Some of the first statistics recorded in Church records among the first white Catholic settlers in the Cardston area are as follows: The first Baptism-Thomas White, baptized the 8th day of April, 1900. Parents were Thomas White and Bridget Sexton. The baptism was performed by Fr. Riou. The first Marriage-Peter Zuback and Mary Blasko on the 18th day of June 1901. The first Funeral-Ella Clark, age 19 years, on the 26th day on January, 1914-interment at Fort MacLeod
Some of the original Catholic pioneers would include Mr. Dandson, Mr. Shaw, Richard Vadnais, Mr. Bianchi John Blasko, Tom White, John Zubach, Peter Zubach Annie Zubach, Mary Blasko, Bridget Sexton, Catherine Stako, Maria Malina, Mike Olshaski, Albert Gales, and Jack Martina.
From 1927 until 1965 the resident priest of Cardston lived in a small room at the back of St. Teresa's Church Through the generosity and hard work of the Parishioners funds were raised to build a rectory in 1965 Fr. Greuther was the first to enjoy this beautiful home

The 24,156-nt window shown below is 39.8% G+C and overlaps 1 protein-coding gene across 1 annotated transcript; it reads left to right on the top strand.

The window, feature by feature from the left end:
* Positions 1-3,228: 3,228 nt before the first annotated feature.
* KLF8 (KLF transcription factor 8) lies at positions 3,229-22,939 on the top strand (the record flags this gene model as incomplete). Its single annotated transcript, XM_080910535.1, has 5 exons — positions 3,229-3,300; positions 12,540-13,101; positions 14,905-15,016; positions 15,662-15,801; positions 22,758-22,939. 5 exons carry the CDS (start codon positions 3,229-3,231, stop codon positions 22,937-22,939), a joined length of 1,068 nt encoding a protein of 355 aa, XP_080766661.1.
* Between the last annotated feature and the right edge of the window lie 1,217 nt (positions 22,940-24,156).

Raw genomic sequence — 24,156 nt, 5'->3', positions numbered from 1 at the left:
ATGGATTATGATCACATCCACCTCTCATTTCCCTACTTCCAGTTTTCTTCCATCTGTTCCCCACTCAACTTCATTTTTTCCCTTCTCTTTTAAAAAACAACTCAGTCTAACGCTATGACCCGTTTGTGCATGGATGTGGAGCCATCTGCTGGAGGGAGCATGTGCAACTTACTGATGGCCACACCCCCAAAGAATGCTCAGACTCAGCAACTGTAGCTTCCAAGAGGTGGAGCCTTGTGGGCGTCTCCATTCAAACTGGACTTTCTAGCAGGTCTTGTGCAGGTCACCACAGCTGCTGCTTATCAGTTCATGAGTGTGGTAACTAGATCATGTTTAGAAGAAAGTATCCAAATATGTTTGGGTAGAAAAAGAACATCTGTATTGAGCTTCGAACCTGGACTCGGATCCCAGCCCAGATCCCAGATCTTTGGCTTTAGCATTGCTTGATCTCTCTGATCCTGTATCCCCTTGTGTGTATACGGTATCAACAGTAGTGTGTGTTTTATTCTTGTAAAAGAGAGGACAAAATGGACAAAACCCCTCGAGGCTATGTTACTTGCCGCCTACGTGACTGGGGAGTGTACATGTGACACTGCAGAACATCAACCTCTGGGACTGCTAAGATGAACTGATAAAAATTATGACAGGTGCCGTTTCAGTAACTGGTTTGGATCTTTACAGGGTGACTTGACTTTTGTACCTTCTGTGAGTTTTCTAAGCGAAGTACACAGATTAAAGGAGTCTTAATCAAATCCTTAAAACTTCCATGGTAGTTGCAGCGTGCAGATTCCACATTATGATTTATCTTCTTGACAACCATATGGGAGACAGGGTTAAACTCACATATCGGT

As soon as the rectory was completed, extensive renovations were completed to the church, thus enlarging and modernizing it.
Since that time a parish hall has been completed in the basement of the rectory.
The many families of the Parish, the Men's Club, the Catholic Women's League and the teachers of religion have made a great improvement in the Sunday service, the celebration of the Mass, in parish gatherings and in the training of their children in their faith.
Also some have dedicated much of their time to the up keep of the church and cemetery at Harrisville.
To summarize, the Catholic population of the Cardston district ought to be proud of the place they have taken among the other faiths here present. They are good members of the community; many having worked years towards the building of it. They are faithful in the belief of God and the Savior Jesus and have a respect for the beliefs of others.